“Faith in [people] is an a priori requirement for dialogue; the ‘dialogical [person]’ believes in other [people] even before [meeting] them face to face.” – Paulo Freire, 1968

It’s the idea that we have to have positive presuppositions and believe down to our cores that people can be successful no matter what (check out “Never Work Harder than Your Students” by Robyn R. Jackson if you like this idea). It’s that belief that optimistic teachers have that subtly influences the way we speak and interact; it’s ever so apparent when it is lacking as well. I have found that when I believe in people, they will rise to the occasion and perform at the level of my positive expectation. Furthermore, I believe that positive beliefs and the dignity we give someone are major drivers of connection.

Learning is social.

Ok, so I’ve made a few big jumps. Let’s trace them back and break it down.

Just because it’s new (e.g., technology), doesn’t mean it helps people learn. Technology needs to enhance scientifically proven good practice (e.g. peer support, variety of approaches, etc.) At the core of learning, is communication with others. In other words, technology should help people connect and strengthen relationships.

Just because we used to do something in the past (e.g. tradition, the way your teachers taught, etc.), doesn’t mean it was right. But just because it’s old, doesn’t mean it was wrong either. Perhaps we need to consider what is effective for the specific learners in front of us in this day and age. One trait of many learners around the world today is that technology is the environment in which they are deeply immersed and it would therefore make sense that it is leveraged as a means to learn.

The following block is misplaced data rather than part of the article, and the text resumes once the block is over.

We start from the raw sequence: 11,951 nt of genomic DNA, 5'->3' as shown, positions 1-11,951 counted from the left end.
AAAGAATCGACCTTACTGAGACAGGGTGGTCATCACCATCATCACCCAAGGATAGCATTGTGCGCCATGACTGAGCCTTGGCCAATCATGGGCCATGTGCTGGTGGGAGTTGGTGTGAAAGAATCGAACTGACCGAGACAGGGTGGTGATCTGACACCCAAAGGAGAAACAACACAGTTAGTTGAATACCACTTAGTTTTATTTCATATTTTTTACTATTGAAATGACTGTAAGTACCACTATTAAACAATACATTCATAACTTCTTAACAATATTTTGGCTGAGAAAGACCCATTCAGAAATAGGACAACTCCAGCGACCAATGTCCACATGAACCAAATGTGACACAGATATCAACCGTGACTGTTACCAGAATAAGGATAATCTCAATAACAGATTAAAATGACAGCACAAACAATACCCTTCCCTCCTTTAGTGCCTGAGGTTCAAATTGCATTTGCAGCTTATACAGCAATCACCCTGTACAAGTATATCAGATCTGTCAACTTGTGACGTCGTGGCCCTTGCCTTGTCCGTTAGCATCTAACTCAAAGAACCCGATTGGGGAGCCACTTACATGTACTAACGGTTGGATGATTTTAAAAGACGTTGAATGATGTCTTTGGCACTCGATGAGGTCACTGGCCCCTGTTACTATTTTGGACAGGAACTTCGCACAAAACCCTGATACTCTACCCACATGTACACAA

A 21st Century skill is the ability to empathize. Empathy is not the end goal, but rather is it one way to build interpersonal connections with others. Part of connecting with others is also strongly and firmly having faith and optimism in others.

What we really want is for students to have a dialog, to trust, to open up, to take risks, to try something new, not to clam up and be silent. We want them to be courageous and vulnerable. I think we can all agree, if you don’t, want Brown’s video above again. 🙂

I have witnessed shame across cultures and countries. In schools, it often centers around grades or a person’s evaluation of a student’s work after he or she took a risk and put themselves out there. Grades are another person’s judgment upon your thinking, often stamped on the top of a page in bold red letters. For children, it can be difficult to make that distinction between themselves and their thinking. That is to say, they don’t see that their thinking is plastic and can grow and change or that their thinking or performance is being evaluated. Instead, they see a personal and direct judgment upon themselves when they see a grade. I know I sure did as a kid.

Krashen tells us about the affective filter that can paralyze learning altogether. Feeling safe and connected with one another is a non-negotiable for the classroom. Students’ discomfort can manifest itself in many ways, but as Brene Brown tells us above in her video, it can all come back to self-judgment. When students’ self-talk is “I am so stupid” not “that was stupid” we can see that students are shaming themselves.

All of the new technology that is rapidly accelerating and becoming readily available may very well be making the need for connections even greater. As humans, we need dialog, conversation, connection to grow, to learn. It’s through forming ideas, building hypotheses, testing, feedback, and testing again that we form ideas and learn. A critical component to that cycle is dialog and interpersonal relationships, not technology. But what role does tech play?

Technology is engaging and fun. John Hattie’s “Visible Learning” states that technology’s winning feature is engagement due to its stimulating feedback and novelties. But as a learning tool, it’s not entirely effective because at the end of the day, the tools we use depend on the user’s skill. A chef can only make world-class cuisine, not Joe from the street, even if they did use the same pots, pans, and knives. Tech is the same. Tech is only as effective as the people using it. Tech is only as effective as our relationships and teaching.